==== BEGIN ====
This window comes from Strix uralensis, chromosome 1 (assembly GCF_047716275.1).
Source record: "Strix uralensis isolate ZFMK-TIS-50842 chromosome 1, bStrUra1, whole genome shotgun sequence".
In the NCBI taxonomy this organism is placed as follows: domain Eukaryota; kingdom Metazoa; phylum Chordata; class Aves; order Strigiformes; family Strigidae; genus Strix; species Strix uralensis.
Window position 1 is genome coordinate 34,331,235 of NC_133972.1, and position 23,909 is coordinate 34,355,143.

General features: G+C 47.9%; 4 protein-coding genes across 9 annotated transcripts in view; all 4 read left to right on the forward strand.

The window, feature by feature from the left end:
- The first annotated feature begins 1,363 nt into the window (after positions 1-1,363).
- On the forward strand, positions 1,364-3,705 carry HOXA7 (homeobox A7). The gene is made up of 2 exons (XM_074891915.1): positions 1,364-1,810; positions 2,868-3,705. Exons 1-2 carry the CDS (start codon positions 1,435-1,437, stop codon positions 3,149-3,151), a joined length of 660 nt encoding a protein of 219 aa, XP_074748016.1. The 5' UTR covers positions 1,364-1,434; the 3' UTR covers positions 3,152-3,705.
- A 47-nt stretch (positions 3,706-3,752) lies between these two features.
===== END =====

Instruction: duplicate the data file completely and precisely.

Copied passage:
This window comes from Strix uralensis, chromosome 1 (assembly GCF_047716275.1).
Source record: "Strix uralensis isolate ZFMK-TIS-50842 chromosome 1, bStrUra1, whole genome shotgun sequence".
In the NCBI taxonomy this organism is placed as follows: domain Eukaryota; kingdom Metazoa; phylum Chordata; class Aves; order Strigiformes; family Strigidae; genus Strix; species Strix uralensis.
Window position 1 is genome coordinate 34,331,235 of NC_133972.1, and position 23,909 is coordinate 34,355,143.

General features: G+C 47.9%; 4 protein-coding genes across 9 annotated transcripts in view; all 4 read left to right on the forward strand.

The window, feature by feature from the left end:
- The first annotated feature begins 1,363 nt into the window (after positions 1-1,363).
- On the forward strand, positions 1,364-3,705 carry HOXA7 (homeobox A7). The gene is made up of 2 exons (XM_074891915.1): positions 1,364-1,810; positions 2,868-3,705. Exons 1-2 carry the CDS (start codon positions 1,435-1,437, stop codon positions 3,149-3,151), a joined length of 660 nt encoding a protein of 219 aa, XP_074748016.1. The 5' UTR covers positions 1,364-1,434; the 3' UTR covers positions 3,152-3,705.
- A 47-nt stretch (positions 3,706-3,752) lies between these two features.